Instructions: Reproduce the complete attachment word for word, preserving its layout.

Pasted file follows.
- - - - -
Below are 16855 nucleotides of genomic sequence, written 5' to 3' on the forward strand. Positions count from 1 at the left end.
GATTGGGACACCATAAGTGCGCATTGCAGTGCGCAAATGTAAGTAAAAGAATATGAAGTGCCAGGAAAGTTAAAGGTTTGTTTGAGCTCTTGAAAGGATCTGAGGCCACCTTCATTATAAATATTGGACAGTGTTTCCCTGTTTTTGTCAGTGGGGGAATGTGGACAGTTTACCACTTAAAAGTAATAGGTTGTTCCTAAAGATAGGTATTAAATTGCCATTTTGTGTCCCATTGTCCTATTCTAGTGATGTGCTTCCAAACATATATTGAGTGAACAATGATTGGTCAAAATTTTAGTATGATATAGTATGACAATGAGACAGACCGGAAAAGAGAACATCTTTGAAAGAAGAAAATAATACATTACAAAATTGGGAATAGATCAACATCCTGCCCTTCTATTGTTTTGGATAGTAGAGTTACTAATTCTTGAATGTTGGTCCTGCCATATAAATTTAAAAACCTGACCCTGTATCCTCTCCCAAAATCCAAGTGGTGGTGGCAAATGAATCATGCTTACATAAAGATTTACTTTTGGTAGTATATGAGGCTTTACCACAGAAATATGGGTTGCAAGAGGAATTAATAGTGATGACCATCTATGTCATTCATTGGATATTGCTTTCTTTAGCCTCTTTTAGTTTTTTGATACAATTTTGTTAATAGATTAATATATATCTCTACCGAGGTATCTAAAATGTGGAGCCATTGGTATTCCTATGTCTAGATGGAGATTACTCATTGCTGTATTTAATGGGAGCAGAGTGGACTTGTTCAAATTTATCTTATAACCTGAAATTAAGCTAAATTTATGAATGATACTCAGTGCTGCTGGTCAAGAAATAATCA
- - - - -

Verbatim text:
Below are 16855 nucleotides of genomic sequence, written 5' to 3' on the forward strand. Positions count from 1 at the left end.
GATTGGGACACCATAAGTGCGCATTGCAGTGCGCAAATGTAAGTAAAAGAATATGAAGTGCCAGGAAAGTTAAAGGTTTGTTTGAGCTCTTGAAAGGATCTGAGGCCACCTTCATTATAAATATTGGACAGTGTTTCCCTGTTTTTGTCAGTGGGGGAATGTGGACAGTTTACCACTTAAAAGTAATAGGTTGTTCCTAAAGATAGGTATTAAATTGCCATTTTGTGTCCCATTGTCCTATTCTAGTGATGTGCTTCCAAACATATATTGAGTGAACAATGATTGGTCAAAATTTTAGTATGATATAGTATGACAATGAGACAGACCGGAAAAGAGAACATCTTTGAAAGAAGAAAATAATACATTACAAAATTGGGAATAGATCAACATCCTGCCCTTCTATTGTTTTGGATAGTAGAGTTACTAATTCTTGAATGTTGGTCCTGCCATATAAATTTAAAAACCTGACCCTGTATCCTCTCCCAAAATCCAAGTGGTGGTGGCAAATGAATCATGCTTACATAAAGATTTACTTTTGGTAGTATATGAGGCTTTACCACAGAAATATGGGTTGCAAGAGGAATTAATAGTGATGACCATCTATGTCATTCATTGGATATTGCTTTCTTTAGCCTCTTTTAGTTTTTTGATACAATTTTGTTAATAGATTAATATATATCTCTACCGAGGTATCTAAAATGTGGAGCCATTGGTATTCCTATGTCTAGATGGAGATTACTCATTGCTGTATTTAATGGGAGCAGAGTGGACTTGTTCAAATTTATCTTATAACCTGAAATTAAGCTAAATTTATGAATGATACTCAGTGCTGCTGGTCAAGAAATAATCA